State needs to probe gambling parlors
Hernando TodayThe issue: Sweepstakes gambling parlors. Our opinion: The Legislature needs to close loophole, and the cops need to shut these places down.
Published: April 2, 2010
Published: April 2, 2010
The Legislature needs to act quickly to close a loophole in state law that, for some bizarre reason, allows sweepstakes gambling parlors to operate in Hernando County and other parts of the state.
The sweepstakes parlors are nothing more than illegal gambling halls, where customers purchase phone or Internet cards to play video gambling devices. If they lose, all the money on the cards evaporates, just like placing a bet and losing. If the gambler wins, he or she turns the card in for a cash payout. Apparently, because the phone and Internet access cards can be used to make calls or go online, it's not necessarily a cash-for-play transaction.
But we all know better.
Hernando Today reporter Tony Holt took $5 into one of the six gambling halls he's identified in the county and walked out with $17. He went into another one and walked out with total winnings of $112.
It's no different than buying chips at a casino. The gambling games are virtually the same.
With one exception.
They aren't regulated by the state.
What's that tell us? The games likely are fixed, and unsuspecting patrons are being taken to the proverbial cleaners. The software program used to run these games of chance likely is programmed to allow first-time and novice gamblers better odds of winning so they will return.
We bet that once someone becomes a "regular" customer, the odds of winning drop dramatically. By then, they are hooked.
Of course, we have no proof. Like we said, these places and games of chance are not regulated by any government entity or gaming authority. Who knows what abuses are taking place.
Somebody is getting rich, and it's not the customers.
One such enterprise, Allied Veterans of the World, disguises itself as a nonprofit charity that raises funds through 32 gambling parlors across Florida, including two in Hernando County.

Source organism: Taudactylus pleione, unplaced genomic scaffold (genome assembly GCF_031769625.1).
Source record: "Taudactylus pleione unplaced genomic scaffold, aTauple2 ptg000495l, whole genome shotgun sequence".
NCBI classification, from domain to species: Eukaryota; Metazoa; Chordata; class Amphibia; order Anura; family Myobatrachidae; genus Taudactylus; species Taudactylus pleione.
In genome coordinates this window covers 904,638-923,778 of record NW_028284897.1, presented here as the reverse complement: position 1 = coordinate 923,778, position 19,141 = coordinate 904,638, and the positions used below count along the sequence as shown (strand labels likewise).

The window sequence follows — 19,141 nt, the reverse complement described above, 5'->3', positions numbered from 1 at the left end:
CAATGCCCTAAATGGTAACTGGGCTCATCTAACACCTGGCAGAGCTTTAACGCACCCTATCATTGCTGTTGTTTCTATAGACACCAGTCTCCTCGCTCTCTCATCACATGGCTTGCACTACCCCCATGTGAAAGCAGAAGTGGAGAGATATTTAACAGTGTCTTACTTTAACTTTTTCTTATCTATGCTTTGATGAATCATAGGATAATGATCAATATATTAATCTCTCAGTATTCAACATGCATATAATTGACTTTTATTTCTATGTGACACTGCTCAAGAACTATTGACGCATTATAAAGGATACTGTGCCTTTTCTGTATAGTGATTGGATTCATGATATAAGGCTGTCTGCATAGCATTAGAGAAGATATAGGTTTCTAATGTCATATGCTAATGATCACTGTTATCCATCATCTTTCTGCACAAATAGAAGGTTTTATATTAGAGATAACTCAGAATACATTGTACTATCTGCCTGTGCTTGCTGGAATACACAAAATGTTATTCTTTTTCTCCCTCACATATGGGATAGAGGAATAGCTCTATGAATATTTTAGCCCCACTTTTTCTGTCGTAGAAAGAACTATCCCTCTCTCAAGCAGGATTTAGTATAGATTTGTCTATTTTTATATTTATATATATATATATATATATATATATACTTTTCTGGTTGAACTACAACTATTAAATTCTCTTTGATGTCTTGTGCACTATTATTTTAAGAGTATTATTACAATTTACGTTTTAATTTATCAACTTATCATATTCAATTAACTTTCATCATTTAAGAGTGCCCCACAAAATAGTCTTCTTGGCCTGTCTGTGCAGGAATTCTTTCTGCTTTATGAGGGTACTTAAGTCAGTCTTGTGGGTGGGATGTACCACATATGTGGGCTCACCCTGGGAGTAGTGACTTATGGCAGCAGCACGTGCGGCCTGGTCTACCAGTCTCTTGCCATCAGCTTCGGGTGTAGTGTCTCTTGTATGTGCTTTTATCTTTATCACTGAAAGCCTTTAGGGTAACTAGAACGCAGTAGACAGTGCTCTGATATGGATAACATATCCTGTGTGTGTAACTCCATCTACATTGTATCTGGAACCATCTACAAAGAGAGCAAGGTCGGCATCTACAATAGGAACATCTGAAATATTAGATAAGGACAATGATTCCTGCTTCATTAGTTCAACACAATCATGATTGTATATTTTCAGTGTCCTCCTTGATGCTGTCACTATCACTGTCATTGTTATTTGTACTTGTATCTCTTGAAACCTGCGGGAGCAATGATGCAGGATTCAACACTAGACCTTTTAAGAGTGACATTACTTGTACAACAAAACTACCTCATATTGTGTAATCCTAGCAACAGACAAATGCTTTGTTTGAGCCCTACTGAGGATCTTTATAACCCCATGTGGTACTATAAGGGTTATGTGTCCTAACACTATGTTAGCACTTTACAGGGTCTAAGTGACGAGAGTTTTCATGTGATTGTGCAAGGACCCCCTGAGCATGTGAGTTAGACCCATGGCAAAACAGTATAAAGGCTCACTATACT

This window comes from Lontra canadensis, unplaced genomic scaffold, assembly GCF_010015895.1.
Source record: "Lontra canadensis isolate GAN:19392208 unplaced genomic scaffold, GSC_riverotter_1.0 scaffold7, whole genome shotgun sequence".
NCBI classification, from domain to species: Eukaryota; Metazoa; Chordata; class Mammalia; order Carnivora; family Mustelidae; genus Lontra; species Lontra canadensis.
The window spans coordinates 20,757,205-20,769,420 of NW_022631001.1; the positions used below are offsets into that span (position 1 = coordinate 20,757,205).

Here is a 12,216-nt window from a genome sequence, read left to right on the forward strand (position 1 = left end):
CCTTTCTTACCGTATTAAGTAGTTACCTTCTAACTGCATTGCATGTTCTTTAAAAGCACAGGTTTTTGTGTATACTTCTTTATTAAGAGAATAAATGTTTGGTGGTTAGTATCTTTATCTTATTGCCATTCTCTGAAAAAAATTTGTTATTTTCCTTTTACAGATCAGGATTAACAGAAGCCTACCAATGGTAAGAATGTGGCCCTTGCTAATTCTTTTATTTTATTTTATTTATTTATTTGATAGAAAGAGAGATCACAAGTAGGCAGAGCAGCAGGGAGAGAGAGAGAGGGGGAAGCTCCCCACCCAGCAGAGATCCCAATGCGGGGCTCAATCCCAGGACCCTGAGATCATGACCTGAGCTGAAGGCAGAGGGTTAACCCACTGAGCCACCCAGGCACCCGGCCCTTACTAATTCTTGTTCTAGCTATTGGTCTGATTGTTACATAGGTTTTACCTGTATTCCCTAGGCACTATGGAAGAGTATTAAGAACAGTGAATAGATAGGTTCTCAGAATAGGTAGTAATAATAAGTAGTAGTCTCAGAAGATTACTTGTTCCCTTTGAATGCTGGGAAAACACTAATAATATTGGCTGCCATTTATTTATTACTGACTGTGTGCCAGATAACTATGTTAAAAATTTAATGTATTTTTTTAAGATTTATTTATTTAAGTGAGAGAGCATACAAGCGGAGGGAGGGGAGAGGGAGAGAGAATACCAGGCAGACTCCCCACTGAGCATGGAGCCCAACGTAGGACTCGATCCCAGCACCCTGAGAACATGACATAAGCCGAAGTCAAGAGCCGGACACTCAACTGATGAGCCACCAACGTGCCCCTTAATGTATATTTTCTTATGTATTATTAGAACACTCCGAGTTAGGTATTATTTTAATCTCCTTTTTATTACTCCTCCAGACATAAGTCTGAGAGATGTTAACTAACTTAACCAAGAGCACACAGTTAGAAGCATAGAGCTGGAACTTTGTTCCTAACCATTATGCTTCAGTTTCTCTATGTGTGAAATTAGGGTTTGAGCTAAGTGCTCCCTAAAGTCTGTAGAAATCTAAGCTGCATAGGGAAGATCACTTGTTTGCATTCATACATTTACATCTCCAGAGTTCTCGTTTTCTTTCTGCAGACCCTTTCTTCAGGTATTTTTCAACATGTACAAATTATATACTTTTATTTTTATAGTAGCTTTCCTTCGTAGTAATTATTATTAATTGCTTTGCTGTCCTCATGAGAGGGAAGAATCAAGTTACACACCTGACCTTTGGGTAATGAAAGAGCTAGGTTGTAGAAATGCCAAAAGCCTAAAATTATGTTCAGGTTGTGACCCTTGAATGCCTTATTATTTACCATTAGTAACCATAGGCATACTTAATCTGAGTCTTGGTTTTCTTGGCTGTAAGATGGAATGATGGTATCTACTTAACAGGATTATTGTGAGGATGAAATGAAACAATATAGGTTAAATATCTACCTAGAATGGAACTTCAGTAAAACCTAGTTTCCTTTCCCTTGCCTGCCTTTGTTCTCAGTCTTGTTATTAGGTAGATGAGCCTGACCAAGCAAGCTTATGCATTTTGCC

In 2008, Allied Veterans of the World claims it took in more than $1.571 million from its gambling parlors, donating 80 percent of that to veteran charities. A spokesman for the group claims the organization has donated more than $5 million to charities and ROTC scholarships during the past few years.
Of course, the "national commander" also took an annual salary of $345,000 and the organization owned high-end vehicles, including a Lexus, Mercedes and Cadillac Escalades.
A records request for proof that the money actually went to charities has yet to be turned over to Hernando Today. Mary Kay Hollingsworth, a spokeswoman with the North Florida/South Georgia Veterans Health System, confirmed Allied Veterans of the World donated $125,000 to the VA hospital in Gainesville.
While it's likely much of gambling parlor money turned over to the Allied Veterans of the World parent organization is going to charities, it's simply a promotional cover to curry favor with patrons and skirt state gambling laws. They're trying to make something corrupt look respectable by dressing it up as a charity for veterans.
Very clever. Kind of like putting mascara on a Cyclops and saying "my, what a beautiful eye you have!"
What we'd like to know is exactly how much money the 32 gambling parlors are taking in. That's certainly something the state needs to know and, more importantly, something the Florida Department of Law Enforcement should be investigating.
The profits likely are in the tens of millions, and none of it is going to the state. A better question might be: How much are the gambling parlor owners reporting to the IRS?
The man who owns both the Allied Veterans of the World gambling parlors in Hernando County, Anthony Alascia, won't return our calls.
A background check revealed several judgments against him, and he was convicted in September 1992 in Atlantic County, N.J., on a charge of theft by deception, according to records.
Lawmakers in Tallahassee need to wake up to what's going on in communities across our state. They need to protect residents and visitors from this plague. Allied Veterans of the World is a small part of something much larger that's hidden from public scrutiny and government oversight.
And, as is evident in Hernando County, these places are spreading like love bugs in May.
Unfortunately, they're just as hard to get rid of and they keep coming back.